The latter had thought at first of a border of opals and hydrophanes. But these stones, interesting as they are by their curious variations of colour and changes of sparkle, are too difficult and untrustworthy to deal with; the opal has a quite rheumatic sensitiveness, the play of its rays is entirely modified according to the degree of moisture, and of heat and cold, while the hydrophane has no fire, refuses to light up the grey glow of its furnace except in water, after it has been wetted.
Finally he settled on stones whose hues would supplement each other,—the hyacinth of Compostella, mahogany red; the aquamarine, sea green; the balass ruby, vinegar rose; the Sudermania ruby, pale slate-colour. Their comparatively feeble play of colours would suffice to light up the deadness of the dull, grey shell, while leaving its full value to the brilliant bouquet of jewelled blossoms which they framed in a slender garland of uncertain splendours.
Des Esseintes stood gazing at the turtle where it lay huddled together in one corner of the dining-room, flashing fire in the dim half light.
He felt perfectly happy; his eyes were intoxicated with the splendours of these flowers flashing in jewelled flames against a golden background. Then, contrary to his use, he had an appetite and was dipping his slices of toast spread with super-excellent butter in a cup of tea, an impeccable blend of Si-a-Fayoun, Mo-you-tann and Khansky,—yellow teas, imported from China into Russia by special caravans.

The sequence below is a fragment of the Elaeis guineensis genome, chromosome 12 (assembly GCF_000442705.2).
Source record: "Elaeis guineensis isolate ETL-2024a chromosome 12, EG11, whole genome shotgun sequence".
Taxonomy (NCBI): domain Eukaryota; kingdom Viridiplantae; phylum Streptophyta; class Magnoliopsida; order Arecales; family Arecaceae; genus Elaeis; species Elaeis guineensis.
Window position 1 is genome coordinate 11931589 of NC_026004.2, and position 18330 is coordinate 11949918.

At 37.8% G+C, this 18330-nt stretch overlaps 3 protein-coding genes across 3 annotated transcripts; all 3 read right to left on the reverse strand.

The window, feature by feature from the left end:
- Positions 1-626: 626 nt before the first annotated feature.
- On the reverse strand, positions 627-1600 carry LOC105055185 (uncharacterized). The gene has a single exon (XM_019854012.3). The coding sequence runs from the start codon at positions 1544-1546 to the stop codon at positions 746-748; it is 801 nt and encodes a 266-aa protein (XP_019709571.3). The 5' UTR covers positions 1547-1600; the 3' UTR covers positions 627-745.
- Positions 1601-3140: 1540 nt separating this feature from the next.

This liquid perfume he drank from those cups of Oriental porcelain known as egg-shell china, so delicate and transparent are they; in the same way, just as he would have nothing to say to any other save this adorably dainty ware, he refused to use as dishes and plates anything else but articles of genuine antique silver-gilt, a trifle worn so that the underlying silver shows a little here and there under the film of gold, giving a tender, old-world look as of something fading away in a quiet death of exhaustion. After swallowing his last mouthful, he went back to his study, whither he directed a servant to bring the turtle, which obstinately declined to make the smallest effort towards locomotion.
Outside the snow was falling. In the lamplight, ice arabesques glittered on the dark windows and the hoar-frost sparkled like crystals of sugar on the bottle-glass panes speckled with gold.